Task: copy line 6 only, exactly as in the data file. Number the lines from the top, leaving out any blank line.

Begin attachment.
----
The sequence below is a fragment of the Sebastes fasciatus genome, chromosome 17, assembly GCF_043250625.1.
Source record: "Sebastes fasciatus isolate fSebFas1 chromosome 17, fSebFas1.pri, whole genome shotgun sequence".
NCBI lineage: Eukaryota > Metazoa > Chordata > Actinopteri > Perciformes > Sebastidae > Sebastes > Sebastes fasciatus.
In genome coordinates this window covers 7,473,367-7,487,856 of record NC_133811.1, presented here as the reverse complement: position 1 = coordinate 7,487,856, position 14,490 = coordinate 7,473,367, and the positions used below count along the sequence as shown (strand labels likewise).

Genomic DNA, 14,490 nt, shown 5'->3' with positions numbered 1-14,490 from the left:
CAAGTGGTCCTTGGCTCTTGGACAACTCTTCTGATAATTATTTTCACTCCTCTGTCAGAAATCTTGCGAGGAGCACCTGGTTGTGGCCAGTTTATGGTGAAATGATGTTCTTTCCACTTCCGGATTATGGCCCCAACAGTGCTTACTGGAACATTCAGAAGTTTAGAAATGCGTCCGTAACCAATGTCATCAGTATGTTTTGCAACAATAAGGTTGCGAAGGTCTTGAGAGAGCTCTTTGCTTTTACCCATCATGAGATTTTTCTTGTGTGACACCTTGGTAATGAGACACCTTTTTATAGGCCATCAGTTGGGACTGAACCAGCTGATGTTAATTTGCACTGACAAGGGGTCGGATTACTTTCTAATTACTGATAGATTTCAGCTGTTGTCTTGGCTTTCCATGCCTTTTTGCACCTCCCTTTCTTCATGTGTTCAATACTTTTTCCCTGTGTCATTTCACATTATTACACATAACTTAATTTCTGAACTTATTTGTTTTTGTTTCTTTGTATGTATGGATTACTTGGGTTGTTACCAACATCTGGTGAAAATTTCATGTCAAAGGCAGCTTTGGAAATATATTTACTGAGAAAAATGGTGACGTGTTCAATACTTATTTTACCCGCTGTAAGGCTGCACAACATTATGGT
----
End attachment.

CAAGTGGTCCTTGGCTCTTGGACAACTCTTCTGATAATTATTTTCACTCCTCTGTCAGAAATCTTGCGAGGAGCACCTGGTTGTGGCCAGTTTATGGTGAAATGATGTTCTTTCCACTTCCGGATTATGGCCCCAACAGTGCTTACTGGAACATTCAGAAGTTTAGAAATGCGTCCGTAACCAATGTCATCAGTATGTTTTGCAACAATAAGGTTGCGAAGGTCTTGAGAGAGCTCTTTGCTTTTACCCATCATGAGATTTTTCTTGTGTGACACCTTGGTAATGAGACACCTTTTTATAGGCCATCAGTTGGGACTGAACCAGCTGATGTTAATTTGCACTGACAAGGGGTCGGATTACTTTCTAATTACTGATAGATTTCAGCTGTTGTCTTGGCTTTCCATGCCTTTTTGCACCTCCCTTTCTTCATGTGTTCAATACTTTTTCCCTGTGTCATTTCACATTATTACACATAACTTAATTTCTGAACTTATTTGTTTTTGTTTCTTTGTATGTATGGATTACTTGGGTTGTTACCAACATCTGGTGAAAATTTCATGTCAAAGGCAGCTTTGGAAATATATTTACTGAGAAAAATGGTGACGTGTTCAATACTTATTTTACCCGCTGTAAGGCTGCACAACATTATGGT